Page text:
Perfect Poverty: a Quaker’s Koan?

Blessed are the poor in spirit, for the kingdom of heaven is theirs. — Matthew 5

… ever thoroughly negating the self and becoming the thing itself, becoming the thing itself to see, becoming the thing itself to act. — Nishida Kitaro

[This intuition of mine—it is so instinctive that it seems given to me, not made by me:] that behind the cotton wool [of daily life’s non-being] is hidden a pattern; that weI mean all human beingsare connected with this; that the whole world is a work of art; that we are parts of the work of art. […] But there is no Shakespeare, there is no Beethoven; certainly and emphatically there is no God; we are the words; we are the music; we are the thing itself. And I see this when I have a shock. — Virginia Woolf, “A Sketch of the Past”


In the ninth century, in a temple near the Hutuo River, Hsiang-yen searches the scriptures for a response to a challenge from his master. Unable to find one, he burns his books and retires to solitary meditation. One day while absorbed in gardening, he hears the clatter of a falling tile and experiences enlightenment. As is customary, he composes a verse to celebrate the event. But his fellow monk Yang-shan criticizes the verse as being derivative of their master’s style. So Hsiang-yen writes another. His second attempt goes like this:

Last year’s poverty was not yet perfect;
This year’s poverty is absolute.
In last year’s poverty there was room for the point of a gimlet;
In this year’s poverty even the gimlet is gone.

Yang-shan is not satisfied. “You may have grasped the Zen of the Perfected One,” he replies, “but not even in a dream have you seen the Zen of the Patriarchs.”

Hsiang-yen responds with yet another verse:

I have my secret,
And I look at you with twinkling eye.
If you don’t understand,
Don’t call yourself a monk.

With that third attempt, Hsiang-yen prevails, unwittingly proving that the tile clattered to no avail.

Elsewhere, master Chao-chou is summing things up for another achiever.

A disciple asks Chao-chou what to do when he has succeeded in having nothing.
‘Throw it out,’ says Chao-chou.
But the disciple insists that, having nothing, he has nothing to throw out.
‘All right, then,’ replies Chao-chou; ‘carry it out.’

Eleven centuries later, Virginia Woolf walks into the River Ouse, carrying a heavy stone. This is her second attempt. She will not need another. This time, her poverty is perfect.

River Ouse by Patti Smith

The River Ouse, East Sussex, England
Patti Smith

Stories of Hsiang-yen (J: Kyôgen) exist a number of variants. I have based my presentation on Heinrich Dumoulin’s Zen Buddhism: A History, Vol. 1. Students of Ch’an (J: Zen) will know that my skeptical take on Hsiang-yen is not that of the tradition or of popular Western writers. The dialogue of Chao-chou (J: Joshu) also has variants; my version is adapted from James Green, The Recorded Sayings of Zen Master Joshu.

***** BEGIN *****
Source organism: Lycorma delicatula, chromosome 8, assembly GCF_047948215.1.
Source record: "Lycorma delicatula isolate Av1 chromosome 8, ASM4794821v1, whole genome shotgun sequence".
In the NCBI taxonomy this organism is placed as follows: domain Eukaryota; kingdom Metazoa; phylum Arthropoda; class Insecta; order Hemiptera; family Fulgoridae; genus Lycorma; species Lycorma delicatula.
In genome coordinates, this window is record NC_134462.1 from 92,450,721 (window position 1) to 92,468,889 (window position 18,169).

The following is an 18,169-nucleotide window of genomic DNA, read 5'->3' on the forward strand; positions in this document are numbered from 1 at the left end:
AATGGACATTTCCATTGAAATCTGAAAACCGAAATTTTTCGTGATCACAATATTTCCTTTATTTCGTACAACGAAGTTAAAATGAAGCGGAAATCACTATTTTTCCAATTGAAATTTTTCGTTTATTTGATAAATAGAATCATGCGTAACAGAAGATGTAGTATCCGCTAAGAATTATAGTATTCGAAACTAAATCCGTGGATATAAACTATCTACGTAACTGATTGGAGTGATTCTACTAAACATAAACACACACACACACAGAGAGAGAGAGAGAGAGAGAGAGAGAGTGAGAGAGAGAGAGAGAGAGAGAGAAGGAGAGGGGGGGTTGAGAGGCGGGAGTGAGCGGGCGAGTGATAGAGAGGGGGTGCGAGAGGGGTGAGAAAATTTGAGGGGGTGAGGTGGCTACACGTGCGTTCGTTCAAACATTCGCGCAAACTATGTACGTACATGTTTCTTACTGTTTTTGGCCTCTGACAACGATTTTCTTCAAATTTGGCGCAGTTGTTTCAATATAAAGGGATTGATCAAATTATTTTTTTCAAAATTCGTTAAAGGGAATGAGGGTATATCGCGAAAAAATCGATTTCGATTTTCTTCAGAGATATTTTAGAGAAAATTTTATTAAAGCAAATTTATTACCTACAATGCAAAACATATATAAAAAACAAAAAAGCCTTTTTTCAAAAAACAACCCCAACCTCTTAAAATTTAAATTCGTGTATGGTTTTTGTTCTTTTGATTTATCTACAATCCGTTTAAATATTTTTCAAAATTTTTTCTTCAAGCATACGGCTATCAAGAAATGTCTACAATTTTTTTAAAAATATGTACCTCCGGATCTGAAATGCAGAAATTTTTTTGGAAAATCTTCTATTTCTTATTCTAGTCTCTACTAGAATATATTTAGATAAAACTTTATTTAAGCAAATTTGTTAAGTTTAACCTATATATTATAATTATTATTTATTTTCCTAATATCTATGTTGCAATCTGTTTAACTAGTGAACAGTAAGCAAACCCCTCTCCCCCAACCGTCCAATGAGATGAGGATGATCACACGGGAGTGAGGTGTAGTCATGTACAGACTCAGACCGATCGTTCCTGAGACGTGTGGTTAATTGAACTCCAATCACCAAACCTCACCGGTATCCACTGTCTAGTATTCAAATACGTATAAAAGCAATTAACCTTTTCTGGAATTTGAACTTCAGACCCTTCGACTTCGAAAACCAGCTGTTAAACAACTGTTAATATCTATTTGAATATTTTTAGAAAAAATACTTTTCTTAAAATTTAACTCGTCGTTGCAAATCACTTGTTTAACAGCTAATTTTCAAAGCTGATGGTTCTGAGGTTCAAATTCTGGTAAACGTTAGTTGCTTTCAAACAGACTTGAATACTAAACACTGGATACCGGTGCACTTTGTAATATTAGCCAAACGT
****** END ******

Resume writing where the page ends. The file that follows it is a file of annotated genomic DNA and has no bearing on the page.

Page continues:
7 thoughts on “Perfect Poverty: a Quaker’s Koan?

  1. It is hard for me to understand you here. Are you protesting the nihilism of Virginia Woolf’s suicide, and Hsiang-yen’s obscurantism? (If so, I am only understanding that from your parenthetical note about your skepticism about Hsiang-yen).

    I generally find modern Zen writers clear and useful (to a degree), and classical Zen stories annoying and pointless, so I am biased when it comes to Zen. I was taking your post at face value (i.e. a positive take on Zen) until I re-read it in the light of your comment about skepticism.

    I also don’t see what the connection is to Quakerism, unless it is pointing in the same directions as (was it Margaret Fell?) the famous quote about “…a silly poor Gospel”, attacking Quaker asceticism.

  2. I am impressed by the authenticity of Woolf’s intuition and decision for death — something I can’t say for the cultivated spirituality represented by at least three of the monks.

  3. Always enjoy these, George…

    In Mystical Realist, Hee-Jin Kim writing about Dōgen’s Zen points to the unitive gatheredness of actualizing reality: “Zen practice is a matter of forgetting the self in the act of uniting with something.” To unite with something is to find it altogether vivid, like the thrush, say, singing in the guava grove. There is just that song, a point of no dimension—of cosmic dimension. The “sole self ” is forgotten.””

    Pointing to an edgeless gathered activity, this from George Fox, Works (my rather elaborate edits):